Will Contest Lawyer in Nashville
A will contest can sever relationships between the surviving friends and family members of someone who has died unless the contest is carefully addressed. How attorneys approach will contests make all the difference in the pain and suffering caused by legal proceedings – but it’s up to you to decide if a will contest is worth the fight.
Are Will Contests Worth It?
Will contests are generally worth the extra attorney fees, court hearings, and added stress if the plaintiff has a firm belief that an inheritance is rightfully his or hers. Often, will contests occur when the deceased left more than one will, with significant changes made on the later will. This can happen if a deceased person was recently remarried, had additional children or stepchildren, or had a falling out with a family member.
If you succeed in a will contest, the original will is the one the court will enforce. If there is no earlier will, you can base your contest on how Tennessee intestate laws decided to divide the estate. The statute of limitations in Tennessee makes it mandatory for all will contests to occur within two years of the time the court approved a will for probate. A court may waive this two-year rule if the plaintiff was under the age of 18 at the time or in lieu of a discovery of a new (more recent) will after the two years has ended.
If the validity of a will is questionable, the attorneys at Larry R. Williams, PLLC, recommend you seek justice in the form of a will contest. We’ve represented will contest cases where the plaintiff called into question the capacity of the deceased person to create a will or asserted that the deceased person was under another’s influence when creating the will, such as a new stepparent, friend, or fraudulent party.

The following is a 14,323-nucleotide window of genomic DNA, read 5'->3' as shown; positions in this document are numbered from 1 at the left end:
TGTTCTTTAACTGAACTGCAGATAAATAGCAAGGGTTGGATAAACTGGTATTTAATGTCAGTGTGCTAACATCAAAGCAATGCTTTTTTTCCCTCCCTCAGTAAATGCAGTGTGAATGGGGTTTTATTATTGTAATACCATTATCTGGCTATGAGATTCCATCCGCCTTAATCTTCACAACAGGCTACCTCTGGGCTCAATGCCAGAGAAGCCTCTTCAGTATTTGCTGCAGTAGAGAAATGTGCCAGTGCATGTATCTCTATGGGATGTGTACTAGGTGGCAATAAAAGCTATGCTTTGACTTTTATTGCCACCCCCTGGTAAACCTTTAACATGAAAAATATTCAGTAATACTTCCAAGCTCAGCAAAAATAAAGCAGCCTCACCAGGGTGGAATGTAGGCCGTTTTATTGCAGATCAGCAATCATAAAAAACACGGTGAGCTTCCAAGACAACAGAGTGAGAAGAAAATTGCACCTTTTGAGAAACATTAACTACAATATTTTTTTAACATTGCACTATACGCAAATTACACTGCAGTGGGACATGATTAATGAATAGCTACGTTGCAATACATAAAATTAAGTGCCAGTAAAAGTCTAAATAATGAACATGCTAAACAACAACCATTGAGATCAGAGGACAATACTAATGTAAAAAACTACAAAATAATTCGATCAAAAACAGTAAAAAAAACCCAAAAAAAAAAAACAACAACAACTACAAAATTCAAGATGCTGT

Grounds for Contesting a Will
For a court to allow a will contest in Tennessee, the plaintiff must have proper court “standing” – meaning the terms of the contested will must affect him or her in some way. Common grounds for a will contest include:
- Undue influence in the creation of a will or subsequent will.
- Lack of capacity (soundness of mind) to create a will.
- Unacceptable execution.
Courts allow anyone over the age of 18 and of sound mind to contest a will if he or she has proper standing. If you believe you have due cause to contest a loved one’s will, don’t let the extra costs and effort sway your decision. If you firmly believe your loved one would have created a different will under different circumstances, the court may invalidate or partially revoke the questionable will.
Your Will Contest Lawyers in Nashville
At Larry R. Williams, PLLC, we believe in doing everything in our power to secure peace of mind and closure for those left behind after a death in the family. If you are considering contesting your loved one’s will on the grounds of undue influence, fraud, unsound mind, or other applicable reasons, contact us today to get professional, expert advice about your case. We’ll give you an honest opinion about your chances of winning a contest and advise how you should proceed.
Larry R. Williams and his son, Jonathan Williams, handpicked the team of qualified attorneys at their firm for legal expertise, extensive case experience in Tennessee, and a passion for securing justice. If you need our help to defend a will contest case in the Nashville area, don’t hesitate to call us at (615) 256-8880. Will contest cases can be wrought with emotional upheaval, broken relationships, and high-stress litigations. Trust our attorneys to lift the weight from your shoulders and work hard so you can focus on closure and peace of mind.